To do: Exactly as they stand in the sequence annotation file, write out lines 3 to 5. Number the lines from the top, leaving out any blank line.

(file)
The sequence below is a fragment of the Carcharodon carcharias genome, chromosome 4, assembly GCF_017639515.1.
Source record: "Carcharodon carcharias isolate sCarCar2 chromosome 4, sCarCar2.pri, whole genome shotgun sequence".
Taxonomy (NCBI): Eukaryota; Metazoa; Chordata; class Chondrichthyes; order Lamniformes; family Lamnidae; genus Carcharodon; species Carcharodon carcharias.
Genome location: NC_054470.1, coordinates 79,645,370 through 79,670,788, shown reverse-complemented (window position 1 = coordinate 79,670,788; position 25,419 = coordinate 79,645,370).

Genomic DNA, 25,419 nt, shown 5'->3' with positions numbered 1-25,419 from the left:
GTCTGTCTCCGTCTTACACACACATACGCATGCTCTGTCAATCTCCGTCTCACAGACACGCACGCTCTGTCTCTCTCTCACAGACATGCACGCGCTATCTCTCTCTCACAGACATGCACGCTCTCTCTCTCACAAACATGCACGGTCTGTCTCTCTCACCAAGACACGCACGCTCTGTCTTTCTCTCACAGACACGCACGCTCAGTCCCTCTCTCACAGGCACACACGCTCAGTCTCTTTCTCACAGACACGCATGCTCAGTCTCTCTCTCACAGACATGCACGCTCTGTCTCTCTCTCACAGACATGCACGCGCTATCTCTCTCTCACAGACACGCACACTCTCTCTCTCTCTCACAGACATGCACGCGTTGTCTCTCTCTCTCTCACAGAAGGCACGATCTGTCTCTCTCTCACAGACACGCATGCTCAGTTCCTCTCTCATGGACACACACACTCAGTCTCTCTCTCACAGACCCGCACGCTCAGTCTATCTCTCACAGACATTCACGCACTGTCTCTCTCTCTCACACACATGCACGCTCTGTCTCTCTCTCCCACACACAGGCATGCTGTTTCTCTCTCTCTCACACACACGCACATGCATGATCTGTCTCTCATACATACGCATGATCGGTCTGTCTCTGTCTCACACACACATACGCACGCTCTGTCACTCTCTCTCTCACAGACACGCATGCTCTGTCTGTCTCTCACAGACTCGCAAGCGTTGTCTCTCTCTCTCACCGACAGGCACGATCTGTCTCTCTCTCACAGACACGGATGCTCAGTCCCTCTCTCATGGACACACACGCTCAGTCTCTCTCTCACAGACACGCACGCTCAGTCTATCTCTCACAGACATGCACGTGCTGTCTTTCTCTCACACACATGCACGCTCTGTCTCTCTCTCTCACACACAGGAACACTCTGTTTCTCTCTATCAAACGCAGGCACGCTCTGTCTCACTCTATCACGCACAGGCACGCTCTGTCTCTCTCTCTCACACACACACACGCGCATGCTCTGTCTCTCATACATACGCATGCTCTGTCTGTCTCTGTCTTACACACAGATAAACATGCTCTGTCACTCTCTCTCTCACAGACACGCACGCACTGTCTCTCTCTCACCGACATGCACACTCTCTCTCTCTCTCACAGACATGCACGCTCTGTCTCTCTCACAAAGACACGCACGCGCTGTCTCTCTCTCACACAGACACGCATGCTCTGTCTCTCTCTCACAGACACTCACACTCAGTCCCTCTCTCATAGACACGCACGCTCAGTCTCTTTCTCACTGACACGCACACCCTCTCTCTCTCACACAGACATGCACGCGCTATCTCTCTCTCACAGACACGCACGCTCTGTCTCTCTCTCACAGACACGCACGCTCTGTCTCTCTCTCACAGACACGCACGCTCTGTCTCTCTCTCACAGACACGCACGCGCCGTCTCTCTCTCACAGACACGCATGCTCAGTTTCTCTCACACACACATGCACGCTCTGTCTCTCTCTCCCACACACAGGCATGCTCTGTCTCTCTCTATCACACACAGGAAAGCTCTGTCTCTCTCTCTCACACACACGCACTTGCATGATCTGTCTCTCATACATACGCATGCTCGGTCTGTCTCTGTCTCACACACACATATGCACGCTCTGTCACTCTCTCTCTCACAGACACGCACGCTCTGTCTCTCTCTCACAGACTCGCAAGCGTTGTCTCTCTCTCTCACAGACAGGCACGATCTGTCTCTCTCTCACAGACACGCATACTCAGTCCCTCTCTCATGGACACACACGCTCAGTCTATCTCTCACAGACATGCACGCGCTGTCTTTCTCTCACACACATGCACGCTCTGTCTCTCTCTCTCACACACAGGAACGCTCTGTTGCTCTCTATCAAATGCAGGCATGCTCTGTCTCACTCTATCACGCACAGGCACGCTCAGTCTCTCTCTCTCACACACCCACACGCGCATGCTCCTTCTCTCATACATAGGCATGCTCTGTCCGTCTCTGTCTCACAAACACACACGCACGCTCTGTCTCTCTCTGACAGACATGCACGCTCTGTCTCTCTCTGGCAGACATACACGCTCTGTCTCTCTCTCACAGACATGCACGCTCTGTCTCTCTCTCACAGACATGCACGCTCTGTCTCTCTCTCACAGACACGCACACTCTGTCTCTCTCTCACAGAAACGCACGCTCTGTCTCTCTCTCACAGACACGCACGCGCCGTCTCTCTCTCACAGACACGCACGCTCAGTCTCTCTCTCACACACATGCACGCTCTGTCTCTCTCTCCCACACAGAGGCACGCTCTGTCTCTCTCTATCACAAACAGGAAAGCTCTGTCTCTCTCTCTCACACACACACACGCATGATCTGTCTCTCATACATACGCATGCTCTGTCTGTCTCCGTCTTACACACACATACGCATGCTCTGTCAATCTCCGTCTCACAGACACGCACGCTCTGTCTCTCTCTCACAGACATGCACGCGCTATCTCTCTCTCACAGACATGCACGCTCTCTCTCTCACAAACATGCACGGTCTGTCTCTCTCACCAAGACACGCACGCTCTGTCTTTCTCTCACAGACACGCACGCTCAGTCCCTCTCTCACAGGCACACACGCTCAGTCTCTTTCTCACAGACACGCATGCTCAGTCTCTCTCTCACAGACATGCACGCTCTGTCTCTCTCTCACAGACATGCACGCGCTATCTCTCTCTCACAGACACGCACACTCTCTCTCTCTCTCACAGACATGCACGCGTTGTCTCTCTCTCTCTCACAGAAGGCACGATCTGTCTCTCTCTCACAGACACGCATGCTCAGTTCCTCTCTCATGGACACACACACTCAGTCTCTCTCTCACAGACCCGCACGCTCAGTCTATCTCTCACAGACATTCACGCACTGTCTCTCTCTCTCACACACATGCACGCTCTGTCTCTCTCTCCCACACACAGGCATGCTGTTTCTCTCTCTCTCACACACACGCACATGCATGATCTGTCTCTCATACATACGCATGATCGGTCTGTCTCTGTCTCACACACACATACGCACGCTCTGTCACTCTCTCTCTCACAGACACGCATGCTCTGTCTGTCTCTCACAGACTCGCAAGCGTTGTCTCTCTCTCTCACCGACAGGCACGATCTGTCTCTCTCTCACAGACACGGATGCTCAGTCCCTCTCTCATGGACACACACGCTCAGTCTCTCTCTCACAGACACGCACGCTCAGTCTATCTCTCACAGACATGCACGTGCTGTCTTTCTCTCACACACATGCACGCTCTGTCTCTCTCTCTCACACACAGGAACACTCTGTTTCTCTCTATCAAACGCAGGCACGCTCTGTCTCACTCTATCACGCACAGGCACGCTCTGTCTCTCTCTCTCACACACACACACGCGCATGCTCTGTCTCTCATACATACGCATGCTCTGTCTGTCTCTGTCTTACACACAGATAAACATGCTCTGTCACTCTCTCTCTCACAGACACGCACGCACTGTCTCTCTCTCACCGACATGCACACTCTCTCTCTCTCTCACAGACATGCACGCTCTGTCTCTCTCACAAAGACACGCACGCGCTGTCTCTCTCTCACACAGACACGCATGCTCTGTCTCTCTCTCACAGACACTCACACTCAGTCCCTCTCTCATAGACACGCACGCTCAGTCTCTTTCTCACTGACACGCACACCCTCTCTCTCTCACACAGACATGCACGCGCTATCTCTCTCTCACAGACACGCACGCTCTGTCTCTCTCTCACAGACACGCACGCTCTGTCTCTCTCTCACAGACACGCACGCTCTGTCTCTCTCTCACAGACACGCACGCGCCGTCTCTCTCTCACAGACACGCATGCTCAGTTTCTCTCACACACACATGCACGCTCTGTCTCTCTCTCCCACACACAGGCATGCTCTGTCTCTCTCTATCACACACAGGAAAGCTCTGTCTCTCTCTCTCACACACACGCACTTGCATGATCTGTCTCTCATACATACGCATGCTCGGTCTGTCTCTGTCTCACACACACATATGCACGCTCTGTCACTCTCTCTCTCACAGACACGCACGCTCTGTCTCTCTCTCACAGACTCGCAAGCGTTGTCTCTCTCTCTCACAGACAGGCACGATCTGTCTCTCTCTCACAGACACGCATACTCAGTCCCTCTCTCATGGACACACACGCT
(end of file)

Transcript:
Taxonomy (NCBI): Eukaryota; Metazoa; Chordata; class Chondrichthyes; order Lamniformes; family Lamnidae; genus Carcharodon; species Carcharodon carcharias.
Genome location: NC_054470.1, coordinates 79,645,370 through 79,670,788, shown reverse-complemented (window position 1 = coordinate 79,670,788; position 25,419 = coordinate 79,645,370).

Genomic DNA, 25,419 nt, shown 5'->3' with positions numbered 1-25,419 from the left: